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Application Rhetoric - Transience Divine
October 13th, 2012
11:36 pm

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Application Rhetoric
Flame is interviewing bright young girls applying to Wesleyan, and being swept up by the naive purity of these women, who try so hard to be authentic and come off sounding truly weird. When I was applying to grad school, I wrote my own sappy tune, praising myself more highly than I deserve, but I can't say I still know any better.

I was going through old projects to decide which to document, and I found my draft of a generic personal statement to be modified for whatever program I might find to apply to. Here it is, in all its self-centeredness, more for my future access than to subject any of you.


Motivation Letter to an Unknown Academic Program

Since graduating from MIT in 2003, I have taught at a new engineering
college for two years; I worked as a freelance software developer for
two years; I hosted a philosophy and society discussion group for two
years; I founded and developed a social networking business for two
years; and by next winter, I will have spent two years traveling
abroad.

My interests span teaching, engineering, philosophy, social
organization, and world cultures, but they come from an underlying
motivation. I want to discover new ways of living to help our
changing world.

I am excited to part of the revolutions happening now in informatics
and philosophy. Software development is helping form the future: so
much of our lives involve computers and are influenced by the
interfaces and paradigms their developers choose. We have barely
discovered the ways that technology can structure our organizations,
interactions, and senses of self. Philosophy is grappling to find a
life-affirming and ethics-motivating way to acknowledge the advances
of technology and science. It has been driven by both them and
worldwide clashes of culture to search for a more inclusive world
view.

I love teaching as an opportunity to introduce these new ways of
thinking and to structure learning. Travel lets me experience the
diversity of culture and different balances of the past and the
future. Both inform my interest in people, in how they organize, and
in helping them work together.

Roughly, I am interested in studying world community development for
our century. This research draws on skills and discoveries from the
fields of education, informatics, and cultural studies, as well as
many others. The complexities of psychology and sociology are also
key: every cranny of the world is changing, and the directions of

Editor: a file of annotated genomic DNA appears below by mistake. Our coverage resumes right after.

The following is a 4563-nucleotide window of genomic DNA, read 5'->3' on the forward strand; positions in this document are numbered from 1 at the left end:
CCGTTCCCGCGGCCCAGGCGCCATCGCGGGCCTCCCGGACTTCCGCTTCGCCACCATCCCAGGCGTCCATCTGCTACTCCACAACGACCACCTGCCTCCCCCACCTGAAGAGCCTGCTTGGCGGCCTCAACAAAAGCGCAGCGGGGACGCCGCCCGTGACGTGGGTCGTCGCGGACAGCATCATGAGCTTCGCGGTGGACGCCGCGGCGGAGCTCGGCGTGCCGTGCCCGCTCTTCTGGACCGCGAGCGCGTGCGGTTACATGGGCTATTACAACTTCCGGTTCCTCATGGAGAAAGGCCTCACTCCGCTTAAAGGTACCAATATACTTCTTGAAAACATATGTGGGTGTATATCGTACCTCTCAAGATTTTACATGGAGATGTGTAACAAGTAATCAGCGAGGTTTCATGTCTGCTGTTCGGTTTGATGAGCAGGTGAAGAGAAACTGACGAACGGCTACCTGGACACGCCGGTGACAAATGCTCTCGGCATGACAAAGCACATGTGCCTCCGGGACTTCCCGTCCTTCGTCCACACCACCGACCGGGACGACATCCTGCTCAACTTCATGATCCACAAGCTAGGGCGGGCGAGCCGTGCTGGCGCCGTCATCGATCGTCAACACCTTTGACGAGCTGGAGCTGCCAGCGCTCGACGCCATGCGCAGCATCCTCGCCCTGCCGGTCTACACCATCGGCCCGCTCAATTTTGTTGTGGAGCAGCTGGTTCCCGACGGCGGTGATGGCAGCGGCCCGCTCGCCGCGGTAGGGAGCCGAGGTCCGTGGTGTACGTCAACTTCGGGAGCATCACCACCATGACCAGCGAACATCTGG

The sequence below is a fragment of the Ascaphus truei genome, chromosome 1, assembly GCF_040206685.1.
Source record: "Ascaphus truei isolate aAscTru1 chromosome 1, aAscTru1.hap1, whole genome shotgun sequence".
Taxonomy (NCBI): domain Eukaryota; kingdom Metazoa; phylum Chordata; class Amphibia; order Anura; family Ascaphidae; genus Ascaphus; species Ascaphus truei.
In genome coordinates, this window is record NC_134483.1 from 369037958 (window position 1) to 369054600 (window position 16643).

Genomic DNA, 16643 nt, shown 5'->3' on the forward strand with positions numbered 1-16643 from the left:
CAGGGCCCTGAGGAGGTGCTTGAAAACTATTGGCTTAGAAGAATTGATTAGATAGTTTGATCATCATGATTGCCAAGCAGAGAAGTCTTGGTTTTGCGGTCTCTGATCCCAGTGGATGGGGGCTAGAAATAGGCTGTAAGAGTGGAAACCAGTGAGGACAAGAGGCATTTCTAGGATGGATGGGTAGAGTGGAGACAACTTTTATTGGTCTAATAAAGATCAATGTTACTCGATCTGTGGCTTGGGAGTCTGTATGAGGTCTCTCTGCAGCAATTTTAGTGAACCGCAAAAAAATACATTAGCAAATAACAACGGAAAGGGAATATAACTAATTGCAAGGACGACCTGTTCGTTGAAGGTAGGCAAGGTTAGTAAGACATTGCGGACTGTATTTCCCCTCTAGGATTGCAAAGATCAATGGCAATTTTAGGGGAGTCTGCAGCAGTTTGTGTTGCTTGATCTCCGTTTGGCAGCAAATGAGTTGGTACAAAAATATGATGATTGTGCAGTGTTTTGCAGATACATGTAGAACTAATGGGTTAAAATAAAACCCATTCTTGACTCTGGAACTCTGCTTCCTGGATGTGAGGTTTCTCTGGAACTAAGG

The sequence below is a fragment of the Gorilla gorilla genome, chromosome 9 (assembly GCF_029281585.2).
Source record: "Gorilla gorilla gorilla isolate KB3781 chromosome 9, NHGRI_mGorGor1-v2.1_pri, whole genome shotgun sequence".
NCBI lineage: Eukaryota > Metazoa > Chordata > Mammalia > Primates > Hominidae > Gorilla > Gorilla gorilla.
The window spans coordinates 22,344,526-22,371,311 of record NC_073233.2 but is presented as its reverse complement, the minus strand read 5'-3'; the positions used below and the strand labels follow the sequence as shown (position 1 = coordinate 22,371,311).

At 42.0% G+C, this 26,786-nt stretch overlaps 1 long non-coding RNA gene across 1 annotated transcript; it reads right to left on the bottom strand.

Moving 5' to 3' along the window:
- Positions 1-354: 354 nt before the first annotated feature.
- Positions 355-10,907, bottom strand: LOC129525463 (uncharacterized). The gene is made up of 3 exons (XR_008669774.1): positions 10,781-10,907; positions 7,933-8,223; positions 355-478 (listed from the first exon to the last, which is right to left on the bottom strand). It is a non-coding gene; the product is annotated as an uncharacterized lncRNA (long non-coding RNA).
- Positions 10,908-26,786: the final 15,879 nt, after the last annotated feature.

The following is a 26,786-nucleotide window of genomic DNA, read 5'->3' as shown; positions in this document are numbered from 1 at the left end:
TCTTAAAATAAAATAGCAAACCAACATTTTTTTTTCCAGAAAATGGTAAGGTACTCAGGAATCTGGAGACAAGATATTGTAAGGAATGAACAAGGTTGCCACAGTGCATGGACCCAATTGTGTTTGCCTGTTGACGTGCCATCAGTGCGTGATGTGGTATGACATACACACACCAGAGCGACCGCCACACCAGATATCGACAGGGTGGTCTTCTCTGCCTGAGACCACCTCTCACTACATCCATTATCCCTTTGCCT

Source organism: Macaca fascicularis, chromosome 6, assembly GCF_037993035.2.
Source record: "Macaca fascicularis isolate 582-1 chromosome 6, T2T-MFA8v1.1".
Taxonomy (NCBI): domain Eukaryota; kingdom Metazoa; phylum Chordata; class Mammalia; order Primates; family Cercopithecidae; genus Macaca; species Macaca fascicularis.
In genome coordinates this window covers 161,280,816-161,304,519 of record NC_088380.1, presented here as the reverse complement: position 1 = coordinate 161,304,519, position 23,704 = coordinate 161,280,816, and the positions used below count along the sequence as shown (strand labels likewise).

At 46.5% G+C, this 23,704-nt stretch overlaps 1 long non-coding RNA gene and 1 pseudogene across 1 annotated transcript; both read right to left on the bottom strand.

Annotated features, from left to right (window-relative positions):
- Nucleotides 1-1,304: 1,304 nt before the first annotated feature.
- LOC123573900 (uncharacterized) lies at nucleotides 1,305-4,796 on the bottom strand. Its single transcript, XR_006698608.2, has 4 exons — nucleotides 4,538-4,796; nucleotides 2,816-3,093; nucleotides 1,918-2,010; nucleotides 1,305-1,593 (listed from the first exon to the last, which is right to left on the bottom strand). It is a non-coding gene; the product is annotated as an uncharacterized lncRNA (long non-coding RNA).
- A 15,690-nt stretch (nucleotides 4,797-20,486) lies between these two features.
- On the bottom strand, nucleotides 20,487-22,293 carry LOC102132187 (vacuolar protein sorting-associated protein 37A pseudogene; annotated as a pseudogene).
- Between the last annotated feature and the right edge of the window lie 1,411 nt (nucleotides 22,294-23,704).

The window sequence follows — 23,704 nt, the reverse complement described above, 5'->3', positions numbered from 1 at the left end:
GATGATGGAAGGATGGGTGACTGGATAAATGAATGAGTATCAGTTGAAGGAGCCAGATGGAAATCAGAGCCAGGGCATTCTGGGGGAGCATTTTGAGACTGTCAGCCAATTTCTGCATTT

those shifts conform to and reveal the human spirit. The specifics of
geopolitics and a deep understanding of cultures is important, without
which the broad movements of the world's communities will be as elusive as
their details.

Technology and communication will have huge roles to play in shaping
our world. I hope to study both the broad trends and the most recent
developments in cutting-edge research. Urban studies, and in
particular how the organizational choices we make effect changes in
culture, also plays into this study.

I want to synthesize as well as analyze. Our capacity to create or
destroy our future world is greater now than ever. Advances in the
technologies of advertising and Internet social networking; new
experiments in human cooperation and a better understanding of the
human psyche and social attitudes; and a society ready to support an
endless variety of unique individuals and their endeavors are all
coalescing in exciting ways.

I hope to develop my sense of what resources are available and needed
for world community development, and my ability to write and organize
to help them happen.

Since I believe education should reach beyond academia, my values are
also important. I believe in social liberalism: everyone deserves
liberty, opportunity, and a life unhindered by prejudice. I believe
in economic liberalism: the economy exists for the benefit of all, and
the laws we choose can secure better economic justice. I am humanist
and technophilic: the full capacity of human kind is untapped, and
technology can help us find it. I believe we desperately need to live
sustainably now, to best dissipate many worldwide disasters. After
sustainability and education, I believe we can best alleviate world
suffering by cultivating a deep appreciation for diversity, and the
strength made in differences.

While I expect to further refine the scope of my studies, that path
will be a manifestation of this greater intersection of interests.

I hope and believe that my journey in this can continue with
attendance to your fine program.

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